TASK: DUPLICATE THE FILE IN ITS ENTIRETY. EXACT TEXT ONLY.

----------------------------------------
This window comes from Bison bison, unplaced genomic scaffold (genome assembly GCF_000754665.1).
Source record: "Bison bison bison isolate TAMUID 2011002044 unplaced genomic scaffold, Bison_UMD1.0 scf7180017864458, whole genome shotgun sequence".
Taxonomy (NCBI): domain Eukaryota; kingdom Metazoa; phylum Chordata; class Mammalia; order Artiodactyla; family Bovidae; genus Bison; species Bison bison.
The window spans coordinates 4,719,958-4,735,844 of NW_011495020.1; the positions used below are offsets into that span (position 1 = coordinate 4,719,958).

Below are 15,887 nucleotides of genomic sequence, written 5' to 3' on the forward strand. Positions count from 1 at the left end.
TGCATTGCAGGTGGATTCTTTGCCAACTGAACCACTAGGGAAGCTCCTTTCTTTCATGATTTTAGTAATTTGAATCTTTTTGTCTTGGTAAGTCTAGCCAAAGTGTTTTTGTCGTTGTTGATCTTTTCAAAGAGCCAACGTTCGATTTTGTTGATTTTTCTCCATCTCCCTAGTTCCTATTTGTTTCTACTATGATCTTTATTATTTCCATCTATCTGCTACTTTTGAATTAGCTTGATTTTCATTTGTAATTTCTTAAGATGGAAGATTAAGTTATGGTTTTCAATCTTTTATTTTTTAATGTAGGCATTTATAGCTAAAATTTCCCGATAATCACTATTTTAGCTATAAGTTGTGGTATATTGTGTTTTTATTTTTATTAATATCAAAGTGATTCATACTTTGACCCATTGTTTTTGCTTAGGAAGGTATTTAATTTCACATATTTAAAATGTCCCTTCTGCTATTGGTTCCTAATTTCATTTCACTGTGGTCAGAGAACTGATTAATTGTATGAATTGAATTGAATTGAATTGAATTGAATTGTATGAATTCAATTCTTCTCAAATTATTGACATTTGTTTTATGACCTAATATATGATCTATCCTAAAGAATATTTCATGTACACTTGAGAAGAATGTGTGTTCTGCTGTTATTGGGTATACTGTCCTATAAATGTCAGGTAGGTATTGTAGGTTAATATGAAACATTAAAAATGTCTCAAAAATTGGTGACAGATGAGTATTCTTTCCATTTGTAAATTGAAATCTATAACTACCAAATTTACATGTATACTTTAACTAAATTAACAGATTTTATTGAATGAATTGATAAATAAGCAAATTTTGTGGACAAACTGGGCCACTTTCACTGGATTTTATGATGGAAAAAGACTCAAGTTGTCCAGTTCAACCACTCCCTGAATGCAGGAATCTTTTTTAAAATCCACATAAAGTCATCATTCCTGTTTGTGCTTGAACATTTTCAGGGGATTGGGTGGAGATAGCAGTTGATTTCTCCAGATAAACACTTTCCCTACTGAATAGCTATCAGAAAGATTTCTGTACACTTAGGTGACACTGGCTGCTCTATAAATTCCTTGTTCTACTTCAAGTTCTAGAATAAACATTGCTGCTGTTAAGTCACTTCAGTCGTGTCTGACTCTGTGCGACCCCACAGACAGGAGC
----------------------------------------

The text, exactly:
This window comes from Bison bison, unplaced genomic scaffold (genome assembly GCF_000754665.1).
Source record: "Bison bison bison isolate TAMUID 2011002044 unplaced genomic scaffold, Bison_UMD1.0 scf7180017864458, whole genome shotgun sequence".
Taxonomy (NCBI): domain Eukaryota; kingdom Metazoa; phylum Chordata; class Mammalia; order Artiodactyla; family Bovidae; genus Bison; species Bison bison.
The window spans coordinates 4,719,958-4,735,844 of NW_011495020.1; the positions used below are offsets into that span (position 1 = coordinate 4,719,958).

Below are 15,887 nucleotides of genomic sequence, written 5' to 3' on the forward strand. Positions count from 1 at the left end.
TGCATTGCAGGTGGATTCTTTGCCAACTGAACCACTAGGGAAGCTCCTTTCTTTCATGATTTTAGTAATTTGAATCTTTTTGTCTTGGTAAGTCTAGCCAAAGTGTTTTTGTCGTTGTTGATCTTTTCAAAGAGCCAACGTTCGATTTTGTTGATTTTTCTCCATCTCCCTAGTTCCTATTTGTTTCTACTATGATCTTTATTATTTCCATCTATCTGCTACTTTTGAATTAGCTTGATTTTCATTTGTAATTTCTTAAGATGGAAGATTAAGTTATGGTTTTCAATCTTTTATTTTTTAATGTAGGCATTTATAGCTAAAATTTCCCGATAATCACTATTTTAGCTATAAGTTGTGGTATATTGTGTTTTTATTTTTATTAATATCAAAGTGATTCATACTTTGACCCATTGTTTTTGCTTAGGAAGGTATTTAATTTCACATATTTAAAATGTCCCTTCTGCTATTGGTTCCTAATTTCATTTCACTGTGGTCAGAGAACTGATTAATTGTATGAATTGAATTGAATTGAATTGAATTGAATTGTATGAATTCAATTCTTCTCAAATTATTGACATTTGTTTTATGACCTAATATATGATCTATCCTAAAGAATATTTCATGTACACTTGAGAAGAATGTGTGTTCTGCTGTTATTGGGTATACTGTCCTATAAATGTCAGGTAGGTATTGTAGGTTAATATGAAACATTAAAAATGTCTCAAAAATTGGTGACAGATGAGTATTCTTTCCATTTGTAAATTGAAATCTATAACTACCAAATTTACATGTATACTTTAACTAAATTAACAGATTTTATTGAATGAATTGATAAATAAGCAAATTTTGTGGACAAACTGGGCCACTTTCACTGGATTTTATGATGGAAAAAGACTCAAGTTGTCCAGTTCAACCACTCCCTGAATGCAGGAATCTTTTTTAAAATCCACATAAAGTCATCATTCCTGTTTGTGCTTGAACATTTTCAGGGGATTGGGTGGAGATAGCAGTTGATTTCTCCAGATAAACACTTTCCCTACTGAATAGCTATCAGAAAGATTTCTGTACACTTAGGTGACACTGGCTGCTCTATAAATTCCTTGTTCTACTTCAAGTTCTAGAATAAACATTGCTGCTGTTAAGTCACTTCAGTCGTGTCTGACTCTGTGCGACCCCACAGACAGGAGC